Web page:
After that we headed off to the funeral.   Driving there required doing something just short of a full off roading experience.   I mean it was a road we were on (sort of), but it was deeper, muddier and craggier than anything I been on anywhere.    We made our way to the top of a ridged and then went on foot for a pretty good distance down a high hill to end or at the home of his uncle, where he was being buried.    It was an interesting event culturally.   It was nothing like any funeral I’ve been too.   Hard to explain really.   You’d have to be there to understand fully.    Let’s just say that it’s was much more of a celebration than a solemn occasion.


With all of the travel and walking down and then up a rocky path, I was pretty wiped out at that point.   The temperature was pleasant enough, but the real energy killer is the sun here in East Africa.   I was glad for the diesel breeze the vehicle provided on the way home.   


Arriving at home in Kisumu, we found that Lynette the Kodia’s oldest daughter had setup coffee, soda and other snacks.   It was a welcome treat after a long day of travel, hiking and heat.    I must have scarfed down have of the donuts she put out.


Tomorrow will be the second shopping day where hopefully we gather the rest of the equipment we’ll need for the computers.   This mainly means getting all of the monitors (23” flat screens…. Nice!) along with the power strips.   One thing I’m going to wait on is the Cell Data modem.    The reason for that is because I tested data throughput today using my android tablet via a provider called Safaricom.   It was OK, but I’m not sure it will be the best we can do.  Airtel also had a good strong signal in the area that my iPhone was using, but I did not have an adequate way to test the throughput because my provider T-Mobile limits it to 2G overseas.    SO! Tomorrow I’ll get an Airtel SIMM Chip for the Android so I can run comparative tests, once the booster system is in place.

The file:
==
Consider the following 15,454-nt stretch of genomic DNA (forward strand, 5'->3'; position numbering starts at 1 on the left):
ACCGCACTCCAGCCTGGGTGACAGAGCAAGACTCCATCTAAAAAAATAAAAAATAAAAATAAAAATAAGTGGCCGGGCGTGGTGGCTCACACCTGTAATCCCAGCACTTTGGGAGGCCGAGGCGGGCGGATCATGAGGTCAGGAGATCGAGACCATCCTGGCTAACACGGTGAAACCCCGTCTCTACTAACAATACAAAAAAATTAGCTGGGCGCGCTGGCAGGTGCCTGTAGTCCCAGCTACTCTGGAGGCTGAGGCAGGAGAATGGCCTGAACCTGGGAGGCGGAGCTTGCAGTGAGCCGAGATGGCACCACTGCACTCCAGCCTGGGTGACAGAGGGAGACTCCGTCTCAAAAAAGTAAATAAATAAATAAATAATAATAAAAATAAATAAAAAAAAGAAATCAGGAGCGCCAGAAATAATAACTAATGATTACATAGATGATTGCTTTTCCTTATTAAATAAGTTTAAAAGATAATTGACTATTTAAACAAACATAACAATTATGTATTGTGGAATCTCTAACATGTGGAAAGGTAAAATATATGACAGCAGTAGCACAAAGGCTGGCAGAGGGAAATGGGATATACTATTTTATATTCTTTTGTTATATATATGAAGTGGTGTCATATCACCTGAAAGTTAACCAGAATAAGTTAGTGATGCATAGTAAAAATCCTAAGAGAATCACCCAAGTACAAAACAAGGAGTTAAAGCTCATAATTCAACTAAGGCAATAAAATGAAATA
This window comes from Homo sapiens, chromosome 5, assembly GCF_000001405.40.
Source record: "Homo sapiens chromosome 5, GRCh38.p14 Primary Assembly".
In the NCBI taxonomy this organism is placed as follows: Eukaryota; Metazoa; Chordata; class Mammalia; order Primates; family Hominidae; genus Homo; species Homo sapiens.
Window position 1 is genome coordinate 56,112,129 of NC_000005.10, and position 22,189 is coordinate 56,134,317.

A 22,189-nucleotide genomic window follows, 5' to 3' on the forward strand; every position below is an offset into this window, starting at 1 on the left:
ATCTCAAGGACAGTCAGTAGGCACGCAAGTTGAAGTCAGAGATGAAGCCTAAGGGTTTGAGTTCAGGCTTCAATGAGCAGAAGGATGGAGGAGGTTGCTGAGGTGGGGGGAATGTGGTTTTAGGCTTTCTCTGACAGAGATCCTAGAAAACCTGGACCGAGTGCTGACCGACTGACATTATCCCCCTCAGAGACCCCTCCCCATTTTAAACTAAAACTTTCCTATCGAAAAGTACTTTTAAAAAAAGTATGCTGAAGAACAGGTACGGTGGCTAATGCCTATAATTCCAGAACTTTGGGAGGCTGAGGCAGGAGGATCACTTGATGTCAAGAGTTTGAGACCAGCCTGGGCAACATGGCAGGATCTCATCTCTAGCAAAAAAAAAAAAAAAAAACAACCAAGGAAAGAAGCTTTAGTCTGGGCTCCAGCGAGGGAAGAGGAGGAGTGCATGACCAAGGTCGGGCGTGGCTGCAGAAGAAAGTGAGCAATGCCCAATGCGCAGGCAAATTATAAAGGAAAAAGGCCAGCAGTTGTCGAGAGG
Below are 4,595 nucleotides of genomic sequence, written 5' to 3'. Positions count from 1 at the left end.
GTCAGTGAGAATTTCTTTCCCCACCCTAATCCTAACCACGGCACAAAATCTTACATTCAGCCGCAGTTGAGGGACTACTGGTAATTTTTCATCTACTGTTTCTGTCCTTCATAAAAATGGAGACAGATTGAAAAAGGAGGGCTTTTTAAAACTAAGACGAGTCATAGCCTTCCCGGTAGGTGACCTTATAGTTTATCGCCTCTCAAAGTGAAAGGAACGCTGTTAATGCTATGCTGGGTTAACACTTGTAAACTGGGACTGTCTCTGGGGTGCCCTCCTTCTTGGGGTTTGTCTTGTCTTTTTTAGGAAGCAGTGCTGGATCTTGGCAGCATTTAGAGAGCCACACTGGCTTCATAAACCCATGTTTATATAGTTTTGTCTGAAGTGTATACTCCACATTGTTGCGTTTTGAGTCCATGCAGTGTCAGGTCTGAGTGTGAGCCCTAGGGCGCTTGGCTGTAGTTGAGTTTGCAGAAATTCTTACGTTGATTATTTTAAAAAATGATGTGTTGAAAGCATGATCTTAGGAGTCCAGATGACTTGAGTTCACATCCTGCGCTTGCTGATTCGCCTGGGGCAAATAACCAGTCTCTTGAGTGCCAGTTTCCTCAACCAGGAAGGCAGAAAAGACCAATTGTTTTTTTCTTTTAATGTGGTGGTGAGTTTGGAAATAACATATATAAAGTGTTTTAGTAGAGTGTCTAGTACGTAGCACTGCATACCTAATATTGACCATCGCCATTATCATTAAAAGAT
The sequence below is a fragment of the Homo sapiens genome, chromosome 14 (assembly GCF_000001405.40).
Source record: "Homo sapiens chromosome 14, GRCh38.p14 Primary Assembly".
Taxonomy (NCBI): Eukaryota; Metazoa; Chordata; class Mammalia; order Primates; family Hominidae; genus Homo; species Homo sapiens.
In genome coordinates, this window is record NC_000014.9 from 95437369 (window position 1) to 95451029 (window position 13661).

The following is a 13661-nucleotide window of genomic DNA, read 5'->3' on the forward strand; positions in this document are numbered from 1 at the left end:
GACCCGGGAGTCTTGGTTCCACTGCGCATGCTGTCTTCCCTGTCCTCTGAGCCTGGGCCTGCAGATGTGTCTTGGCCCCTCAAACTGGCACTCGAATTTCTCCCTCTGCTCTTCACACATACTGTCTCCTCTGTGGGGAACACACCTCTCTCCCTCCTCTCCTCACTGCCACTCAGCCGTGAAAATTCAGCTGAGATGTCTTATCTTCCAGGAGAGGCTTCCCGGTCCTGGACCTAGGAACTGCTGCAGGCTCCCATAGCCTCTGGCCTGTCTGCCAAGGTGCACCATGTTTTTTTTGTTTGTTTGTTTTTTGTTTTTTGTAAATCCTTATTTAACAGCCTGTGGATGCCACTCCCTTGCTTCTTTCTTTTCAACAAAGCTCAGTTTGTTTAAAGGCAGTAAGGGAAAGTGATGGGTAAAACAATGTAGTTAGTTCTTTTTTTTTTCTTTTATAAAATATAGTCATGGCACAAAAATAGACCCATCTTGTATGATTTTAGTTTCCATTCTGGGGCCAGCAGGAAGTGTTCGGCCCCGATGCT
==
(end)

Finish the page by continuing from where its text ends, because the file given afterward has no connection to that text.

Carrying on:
Dinner is soon, so I’ll finish for the evening.   Hope you all are doing well back in the USA or elsewhere.   I can tell you I’m having a great time here in Kenya.   





In Kisumu

I arrived in Kisumu around 10:30 this morning on a short 50 minute flight from Nairobi.   After meeting Janepher and Paula Kodia we drove to their home in Kisumu.   I was a little embarrassed in that I did not recognize Paula right away.  It’s not so much that she has grown physically since my last trip in Jan 2017, but her hair was completely different.   She understood completely after I showed her the picture I had of the family from 2017. 


Today turned out to be a shopping day for computer equipment.   We ended up purchasing equipment from a couple of different shops.    I brought the thin client computer with me along with the Mac Mini for our server.   The rest of the equipment; keyboards, mice, monitors, wiring, network switch, etc. we need to get here because it would be just too expensive to bring with me, not to mention heavy to bring from the USA.   Besides, I try to purchase what I can in country as it’s better for their economy.    So we got all of the keyboards, most of the mice, one of the 16 monitors we need, a Gigabyte network switch and Cat6 wire for the network.  The rest of the equipment including a printer we’ll get on Wednesday.   This will give me plenty to work to get the project started.   


Tomorrow we will go to Kisumu in the morning to check over the computer room to see if there is anything else we’ll need to pick up on Wednesday and then we’ll leave to attend the funeral of Bishop David’s uncle who passed away just recently.   I think David was hesitant to ask me if I wanted to attend, but I can’t think of a more honorable thing to do.  It’s certainly more important than one afternoon at the college messing with computer equipment.


Other than the equipment shopping we did, it was a very relaxing day, which was helpful in adjusting to the time zone.   I spent the day with the Kodia family and absolutely loved it.   They have prepared a room for me to stay in tonight and tomorrow. After that I’ll spend some time staying at or near the college so I can get a lot of time working there on setting up the systems.   We also have plans to attend a wedding on Friday of one of the priests in the diocese and I’ve been ask to sing at the wedding.   Hmm?  Looking through my music now to pick out a good song for the occasion.   Really wise Cathy was here with me for this, but I’m sure I’ll manage with God’s help.  


Dinner is happening soon, so I’m going to sign off for the evening.    Thank you all for your continued prayers for the work I’m in involved in here.   I’m feeling the blessing of those every day.


B ill